A new Pew Research Center survey report released on May 31 suggests that, among teenagers, the popularity of Facebook is dwindling in favor of YouTube, Instagram, and Snapchat. According to the report, titled "Teens, Social Media & Technology 2018," 51-percent of those polled use Facebook. However, that's compared to the 69-percent of respondents that are active on Snapchat and the number jumps to 72-percent for Instagram. The largest group is active YouTube users, with as many as 85-percent using the streaming media and social platform. Meanwhile, only 10-percent of teen users say they use Facebook more often than the other platforms. For Snapchat and YouTube, that figure is 35-percent and 32-percent, while Instagram was the preferred platform for 15-percent of respondents. That's a relatively large drop for Facebook with consideration for Pew's results as reported in 2015. Back then, Facebook was used by 71-percent of teens in the age bracket and around half used Instagram. Snapchat was only used by 41-percent of respondents, at the time. That's despite the fact that 95-percent of teens purport to have access to a smartphone and 45-percent are online almost "constantly."
Although no reason is given in the report, with regard to the reasons Facebook has fallen, it could be tied in with negativity associated with the platform. To a much greater degree than its competition, Facebook has been met with controversy after controversy over the past year. While Pew reports that as many 31-percent of teens view social media as having a net positive impact on the world, 24-percent report the opposite. 45-percent of respondents believe the effects of social media on the world are negligible, or that it doesn't impact the world more in either direction. On the positive side of things, the majority of users see social media as a way to get news, meet like-minded individuals, or connect with friends and family. The latter of those is marked by 40-percent of teens as the reason social media is good. On the negative side of things, the reasoning is split more diversely. No fewer than 27-percent view the services as enabling bullying or the spread of rumors while 17-percent say it outright harms what would otherwise be healthy relationships. A further 15-percent say it gives users an unrealistic outlook on life and 14-percent consider it a distraction or addiction. 12-percent of teens reportedly dislike social media's ability to amplify the effects of peer pressure.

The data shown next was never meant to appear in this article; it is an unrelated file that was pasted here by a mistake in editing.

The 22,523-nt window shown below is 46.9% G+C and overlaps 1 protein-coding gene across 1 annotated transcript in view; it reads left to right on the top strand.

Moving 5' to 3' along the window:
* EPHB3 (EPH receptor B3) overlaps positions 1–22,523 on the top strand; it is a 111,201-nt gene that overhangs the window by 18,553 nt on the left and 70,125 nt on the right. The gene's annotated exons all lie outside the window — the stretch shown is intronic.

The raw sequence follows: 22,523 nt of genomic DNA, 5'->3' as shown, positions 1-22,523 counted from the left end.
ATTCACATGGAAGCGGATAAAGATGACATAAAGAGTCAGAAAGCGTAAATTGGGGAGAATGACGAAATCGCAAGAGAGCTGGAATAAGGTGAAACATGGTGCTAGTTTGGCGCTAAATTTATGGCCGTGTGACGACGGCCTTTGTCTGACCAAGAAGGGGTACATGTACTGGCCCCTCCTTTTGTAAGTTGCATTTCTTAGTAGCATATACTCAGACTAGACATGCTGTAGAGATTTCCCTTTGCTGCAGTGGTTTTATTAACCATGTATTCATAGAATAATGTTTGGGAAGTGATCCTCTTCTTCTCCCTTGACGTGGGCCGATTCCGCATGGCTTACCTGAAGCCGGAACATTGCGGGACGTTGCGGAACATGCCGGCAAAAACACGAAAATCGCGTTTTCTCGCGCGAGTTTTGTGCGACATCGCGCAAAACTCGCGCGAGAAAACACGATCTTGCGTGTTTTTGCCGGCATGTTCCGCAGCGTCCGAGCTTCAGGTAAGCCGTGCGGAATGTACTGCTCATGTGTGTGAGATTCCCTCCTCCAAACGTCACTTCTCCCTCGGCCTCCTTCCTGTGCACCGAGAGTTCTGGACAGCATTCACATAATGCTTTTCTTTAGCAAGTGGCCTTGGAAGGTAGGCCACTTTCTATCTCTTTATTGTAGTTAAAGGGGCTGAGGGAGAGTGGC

Whether or not any of that is behind Facebook's decline among users in the younger generation is, of course, entirely speculative. With that said, the report does also include plenty of interesting data about the splits between users of each platform by economic status, specific age, and gender. Anybody interested in delving into the results of the study further can do so by referring to the banner below.